Sudan + 1 more

Ethiopia conflict: Urgent support needed for unaccompanied child refugees in Sudan

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FOR IMMEDIATE RELASE: 03/12/20

(KHARTOUM): Unaccompanied children who have crossed the border into Sudan from Ethiopia are in urgent need of humanitarian assistance after becoming separated from their families, Plan International has warned.

Of the 43,000 refugees who have now arrived in Sudan fleeing fighting in the northern region of Tigray in Ethiopia, 45% are estimated to be under the age of 18, according to UNHCR.

Among them are potentially hundreds of unaccompanied children and adolescents who are now living in overcrowded camps near the border with limited shelter, clean water, food and washing facilities, placing girls in particular at risk of gender-based violence.

Tamarat, 14, fled his home city after a bomb fell near his house and is now one of more than 26,000 people living at Hamadayet reception centre.

He recalls how the sound was so loud that everyone in his neighbourhood was forced to flee, only realizing later he had become separated from his family.

After frantically calling out their names and waiting for them to join him, he made the journey to Sudan with a group of neighbours after they persuaded him it was too unsafe for him to return back and remain on his own.

“I don’t know where my family is, I neither can sleep nor eat well,” he explains.

“Although I am physically here, my mind and my heart is with my mother, father and my nine-year-old sister, wherever they are now. My only wish is to see them again and to get back together to our home.”

Despite the desperate conditions, many refugees are unwilling to leave transit camps such as Hamadayet until they have made contact with missing family members.

Salam, 19, has been searching for her parents every day since she made the crossing more than a week ago on November 21.

“I fled my home once I heard the bombing. I left my father and mother and I ran. I thought I might find them somewhere here,” she explains.

“Here in the reception center, adolescent girls and women have no private space. I did not take any bath since I arrived. People go to the river to wash their clothes, fetch water and bathe, but we girls don’t feel safe to do so in an open area.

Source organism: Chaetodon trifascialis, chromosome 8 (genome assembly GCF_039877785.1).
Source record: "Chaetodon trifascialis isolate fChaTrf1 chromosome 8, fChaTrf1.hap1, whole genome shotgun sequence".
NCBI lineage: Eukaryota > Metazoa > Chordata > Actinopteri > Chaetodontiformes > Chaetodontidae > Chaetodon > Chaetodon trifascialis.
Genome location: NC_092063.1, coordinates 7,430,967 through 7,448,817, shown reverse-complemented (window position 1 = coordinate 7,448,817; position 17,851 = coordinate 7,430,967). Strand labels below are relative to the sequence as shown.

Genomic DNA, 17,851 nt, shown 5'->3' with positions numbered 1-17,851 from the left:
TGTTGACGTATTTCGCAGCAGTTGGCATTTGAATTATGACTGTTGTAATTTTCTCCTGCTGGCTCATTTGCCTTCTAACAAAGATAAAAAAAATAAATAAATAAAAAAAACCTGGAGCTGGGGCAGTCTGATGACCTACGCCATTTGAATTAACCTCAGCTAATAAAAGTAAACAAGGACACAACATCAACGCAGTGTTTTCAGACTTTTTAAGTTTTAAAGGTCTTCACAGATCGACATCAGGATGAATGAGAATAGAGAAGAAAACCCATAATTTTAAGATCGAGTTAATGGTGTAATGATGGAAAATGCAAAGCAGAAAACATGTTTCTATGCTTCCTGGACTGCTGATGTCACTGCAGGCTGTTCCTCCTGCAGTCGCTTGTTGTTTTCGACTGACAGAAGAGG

“I need to reunite with my family. They are transporting us to Um-Rakoba camp and I know my family is not there.”

Plan International Sudan has been working to identify and register unaccompanied asylum -seeking children as they arrive at Hamadayet, and to follow up and monitor their cases.

The child rights and humanitarian organisation has also set up a “safe corner” providing children with art materials and a space to play, along with psychosocial support services.

Emergency response teams have also delivered 2,000 dignity kits provided by UNFPA to adolescent girls, as well as 10 water tanks, a new water pump, diapers and plastic wash basins.

Anika Krstic, Country Director for Plan International Sudan, said: “We are very concerned that large numbers of children, after going through the trauma of having to flee their homes, are arriving in Sudan having become separated from their families.

“We know this leaves girls in particular vulnerable to exploitation and abuse. It is absolutely critical that unaccompanied children and adolescents are identified and registered and that they receive specialist support, including psychosocial support and help searching for their loved ones.”

NOTES TO EDITORS

For more information, interviews or pictures please contact:

In London:
Anna MacSwan
Global Press Officer, Plan International
Email: anna.macswan@plan-international.org
Tel: +44 0790 822 5389

In Nairobi:
Ann Njuguna
Tel: +254 (020) 2761000, +254 729 859322 / 795 750478
Email: ann.njuguna@plan-international.org

In Khartoum:
Naila Abushora
Tel: +249123502453
Email: naila.abushora@plan-international.org

About Plan International

Plan International is an independent development and humanitarian organisation that advances children’s rights and equality for girls.

We believe in the power and potential of every child. But this is often suppressed by poverty, violence, exclusion and discrimination. And it’s girls who are most affected. Working together with children, young people, our supporters and partners, we strive for a just world, tackling the root causes of the challenges facing girls and all vulnerable children.

We support children’s rights from birth until they reach adulthood. And we enable children to prepare for – and respond to – crises and adversity. We drive changes in practice and policy at local, national and global levels using our reach, experience and knowledge.

We have been building powerful partnerships for children for over 80 years and are now active in more than 75 countries.